School Consolidation Debate

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School Consolidation Debate 1731
In recent years, municipal governments across America have found themselves searching for ways to trim costs by consolidating services with other municipal governments in the counties they’re in. They have consolidated law enforcement agencies, sanitation, health departments, municipal courts, etc. But in many of those counties, school systems have been left out of the discussion. In 2010, the Memphis City School (MSC) system made a failed attempt to merge with the Shelby County School (SCS) system through a referendum vote. Later that year, the MCS school board voted to surrender their charter thus legally forcing a merger of the two systems. This paper will attempt to weigh the pros and cons of operating a school system of more than 100,000 students from funding, quality of education, to the effects charter schools will have on the system and community. Good start, add you major arguments here in summary form.

One of the first issues that may surface when two school systems consolidate will be funding. Many states use different formulas for calculating the disbursement of their educational funds SCS and MCS funding relied on funding from similar and separate sources. SCS received their funding from the state of Tennessee and Shelby County. After the surrender of the MCS charter by the MCS Board of Commissioners, MCS ceased to exist in a legal state. MCS relied on three sources which were the state of Tennessee, Shelby County, and the city of Memphis. Due to the fact that MCS has been absorbed by SCS, the city of Memphis is no longer obligated to be a source of financial support for the new unified school district under state law. That essentially removes roughly 80 million dollars a year from the school budget. Shelby county and the state of Tennessee are now responsible for 100% school funding in Shelby County. This seems a bit unfair.But on the other hand, MCS bring with it a host of urban education initiative grants that SCS lack. One in particular would be the 100 million dollar grant from the Bill and Melinda Gates Foundation which provides money to hire more qualified teachers in the district. There are a lot of issues and challenges that each state has to deal with. In order to run schools and improve schools you must go about it using the proper resources. School budgets and the ways they are financed vary from state to state and school district to school district. When the economic downturn began in 2007, most states across the country made cuts, some drastic, on their education budgets which provides financing to the local districts. The cuts in funding caused many districts to eliminate some programs, sports, transportation and even teacher lay-offs. Many districts have been under increased scrutiny from citizens over questionable spending. Twenty percent of Americans say that decreased funding is the biggest problem that local school districts face and it must change. School systems across the nation face the daily task of making necessary cuts and being creative in fundraising in order to maintain an acceptable level of quality education to the communities they serve. References? Where is the voice of the county on this issue?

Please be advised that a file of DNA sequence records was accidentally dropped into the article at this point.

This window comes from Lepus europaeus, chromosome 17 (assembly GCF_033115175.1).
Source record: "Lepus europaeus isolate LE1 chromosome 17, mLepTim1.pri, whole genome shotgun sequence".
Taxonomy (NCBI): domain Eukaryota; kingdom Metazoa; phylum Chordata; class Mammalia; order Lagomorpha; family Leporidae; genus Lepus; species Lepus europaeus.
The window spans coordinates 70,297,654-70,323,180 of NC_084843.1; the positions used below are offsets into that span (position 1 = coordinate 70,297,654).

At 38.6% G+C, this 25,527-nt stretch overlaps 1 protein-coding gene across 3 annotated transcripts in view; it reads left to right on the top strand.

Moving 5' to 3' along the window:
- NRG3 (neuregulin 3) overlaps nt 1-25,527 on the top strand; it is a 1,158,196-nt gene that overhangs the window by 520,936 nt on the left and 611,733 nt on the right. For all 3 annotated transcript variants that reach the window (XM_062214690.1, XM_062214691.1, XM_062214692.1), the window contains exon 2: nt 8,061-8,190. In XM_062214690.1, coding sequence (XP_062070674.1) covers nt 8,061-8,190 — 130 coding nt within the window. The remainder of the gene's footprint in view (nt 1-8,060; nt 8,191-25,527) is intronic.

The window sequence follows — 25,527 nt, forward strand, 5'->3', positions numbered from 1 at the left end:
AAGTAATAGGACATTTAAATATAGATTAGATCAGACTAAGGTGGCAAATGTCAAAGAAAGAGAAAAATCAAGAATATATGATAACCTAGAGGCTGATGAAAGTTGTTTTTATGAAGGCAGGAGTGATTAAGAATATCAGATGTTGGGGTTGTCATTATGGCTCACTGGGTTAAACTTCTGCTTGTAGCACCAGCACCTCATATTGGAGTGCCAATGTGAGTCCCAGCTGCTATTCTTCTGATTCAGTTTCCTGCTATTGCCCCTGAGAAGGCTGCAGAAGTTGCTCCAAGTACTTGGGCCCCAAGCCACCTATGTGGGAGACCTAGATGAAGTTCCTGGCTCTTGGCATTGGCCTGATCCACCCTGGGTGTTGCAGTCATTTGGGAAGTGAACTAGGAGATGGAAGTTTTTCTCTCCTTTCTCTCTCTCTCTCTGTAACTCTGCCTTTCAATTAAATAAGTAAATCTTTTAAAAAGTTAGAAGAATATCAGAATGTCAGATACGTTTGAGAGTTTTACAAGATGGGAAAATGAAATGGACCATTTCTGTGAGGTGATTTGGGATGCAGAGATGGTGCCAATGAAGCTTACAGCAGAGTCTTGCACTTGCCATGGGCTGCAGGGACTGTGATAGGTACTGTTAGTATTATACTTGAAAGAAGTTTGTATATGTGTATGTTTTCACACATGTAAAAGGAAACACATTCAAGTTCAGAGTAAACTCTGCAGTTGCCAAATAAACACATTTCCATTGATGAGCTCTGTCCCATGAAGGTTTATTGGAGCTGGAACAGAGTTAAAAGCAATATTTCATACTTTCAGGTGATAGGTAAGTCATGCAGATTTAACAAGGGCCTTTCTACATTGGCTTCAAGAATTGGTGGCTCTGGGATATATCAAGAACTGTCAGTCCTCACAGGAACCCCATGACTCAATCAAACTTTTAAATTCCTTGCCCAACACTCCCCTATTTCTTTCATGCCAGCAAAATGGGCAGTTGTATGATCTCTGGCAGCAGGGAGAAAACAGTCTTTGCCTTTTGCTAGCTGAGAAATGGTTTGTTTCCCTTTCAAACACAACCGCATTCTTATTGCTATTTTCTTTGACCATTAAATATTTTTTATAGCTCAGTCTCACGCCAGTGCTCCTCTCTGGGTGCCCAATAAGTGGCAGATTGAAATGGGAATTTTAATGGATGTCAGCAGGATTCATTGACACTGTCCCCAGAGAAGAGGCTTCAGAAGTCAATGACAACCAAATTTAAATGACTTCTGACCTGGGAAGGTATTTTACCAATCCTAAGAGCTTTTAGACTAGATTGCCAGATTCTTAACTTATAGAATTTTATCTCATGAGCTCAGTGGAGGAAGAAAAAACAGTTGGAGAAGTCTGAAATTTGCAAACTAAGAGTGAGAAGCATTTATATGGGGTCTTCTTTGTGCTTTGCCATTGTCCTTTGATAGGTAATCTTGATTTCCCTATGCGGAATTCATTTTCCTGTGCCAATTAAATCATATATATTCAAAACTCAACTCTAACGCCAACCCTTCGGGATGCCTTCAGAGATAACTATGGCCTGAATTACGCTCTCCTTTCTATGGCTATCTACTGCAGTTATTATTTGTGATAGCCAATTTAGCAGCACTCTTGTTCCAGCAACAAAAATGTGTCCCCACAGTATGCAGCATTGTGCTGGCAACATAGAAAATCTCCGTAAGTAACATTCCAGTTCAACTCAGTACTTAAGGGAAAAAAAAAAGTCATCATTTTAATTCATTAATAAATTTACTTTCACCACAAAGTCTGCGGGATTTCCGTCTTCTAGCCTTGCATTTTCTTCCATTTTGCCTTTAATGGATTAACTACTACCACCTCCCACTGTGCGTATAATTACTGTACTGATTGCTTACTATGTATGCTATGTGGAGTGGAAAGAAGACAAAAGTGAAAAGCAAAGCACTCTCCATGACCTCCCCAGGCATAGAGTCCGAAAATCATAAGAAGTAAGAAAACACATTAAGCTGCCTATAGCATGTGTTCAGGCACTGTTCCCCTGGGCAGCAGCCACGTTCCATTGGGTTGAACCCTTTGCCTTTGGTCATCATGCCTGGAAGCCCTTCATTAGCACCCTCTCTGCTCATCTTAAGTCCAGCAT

One significant debate taking place within public school districts all across the United States is the creation of new charter school programs. Charter schools are still in sense a part of the public school system due to the fact they are not allowed to charge tuition and most use facilities and land owned by the public school systems they’re located in. Most charter schools offer students a chance to specialize and focus on certain areas of curriculum such as arts, sciences, and mathematics. The funding for charter schools varies in each state but most of the funding comes from the public and also from private donations by members, groups or organizations within the community. Teachers, parents of the students and different...
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